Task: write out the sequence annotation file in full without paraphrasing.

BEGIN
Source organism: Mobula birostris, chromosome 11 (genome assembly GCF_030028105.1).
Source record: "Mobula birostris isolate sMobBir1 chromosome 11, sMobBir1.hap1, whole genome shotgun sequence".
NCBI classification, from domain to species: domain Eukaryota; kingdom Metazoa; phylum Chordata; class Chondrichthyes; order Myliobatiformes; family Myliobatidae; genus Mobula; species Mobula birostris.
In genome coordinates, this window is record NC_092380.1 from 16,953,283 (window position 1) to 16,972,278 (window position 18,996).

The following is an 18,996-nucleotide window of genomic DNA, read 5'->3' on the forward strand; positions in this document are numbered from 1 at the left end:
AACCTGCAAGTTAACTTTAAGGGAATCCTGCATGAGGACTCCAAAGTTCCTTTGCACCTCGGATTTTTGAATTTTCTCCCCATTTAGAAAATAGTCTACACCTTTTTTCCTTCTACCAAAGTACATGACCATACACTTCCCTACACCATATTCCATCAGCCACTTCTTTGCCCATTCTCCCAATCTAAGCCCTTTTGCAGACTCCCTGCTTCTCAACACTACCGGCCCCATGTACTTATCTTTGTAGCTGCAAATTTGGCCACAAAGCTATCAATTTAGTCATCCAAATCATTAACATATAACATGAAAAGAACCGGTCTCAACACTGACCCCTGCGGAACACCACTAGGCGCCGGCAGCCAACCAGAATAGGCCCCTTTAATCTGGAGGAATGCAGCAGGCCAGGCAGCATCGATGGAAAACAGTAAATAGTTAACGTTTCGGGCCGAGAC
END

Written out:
Source organism: Mobula birostris, chromosome 11 (genome assembly GCF_030028105.1).
Source record: "Mobula birostris isolate sMobBir1 chromosome 11, sMobBir1.hap1, whole genome shotgun sequence".
NCBI classification, from domain to species: domain Eukaryota; kingdom Metazoa; phylum Chordata; class Chondrichthyes; order Myliobatiformes; family Myliobatidae; genus Mobula; species Mobula birostris.
In genome coordinates, this window is record NC_092380.1 from 16,953,283 (window position 1) to 16,972,278 (window position 18,996).

The following is an 18,996-nucleotide window of genomic DNA, read 5'->3' on the forward strand; positions in this document are numbered from 1 at the left end:
AACCTGCAAGTTAACTTTAAGGGAATCCTGCATGAGGACTCCAAAGTTCCTTTGCACCTCGGATTTTTGAATTTTCTCCCCATTTAGAAAATAGTCTACACCTTTTTTCCTTCTACCAAAGTACATGACCATACACTTCCCTACACCATATTCCATCAGCCACTTCTTTGCCCATTCTCCCAATCTAAGCCCTTTTGCAGACTCCCTGCTTCTCAACACTACCGGCCCCATGTACTTATCTTTGTAGCTGCAAATTTGGCCACAAAGCTATCAATTTAGTCATCCAAATCATTAACATATAACATGAAAAGAACCGGTCTCAACACTGACCCCTGCGGAACACCACTAGGCGCCGGCAGCCAACCAGAATAGGCCCCTTTAATCTGGAGGAATGCAGCAGGCCAGGCAGCATCGATGGAAAACAGTAAATAGTTAACGTTTCGGGCCGAGAC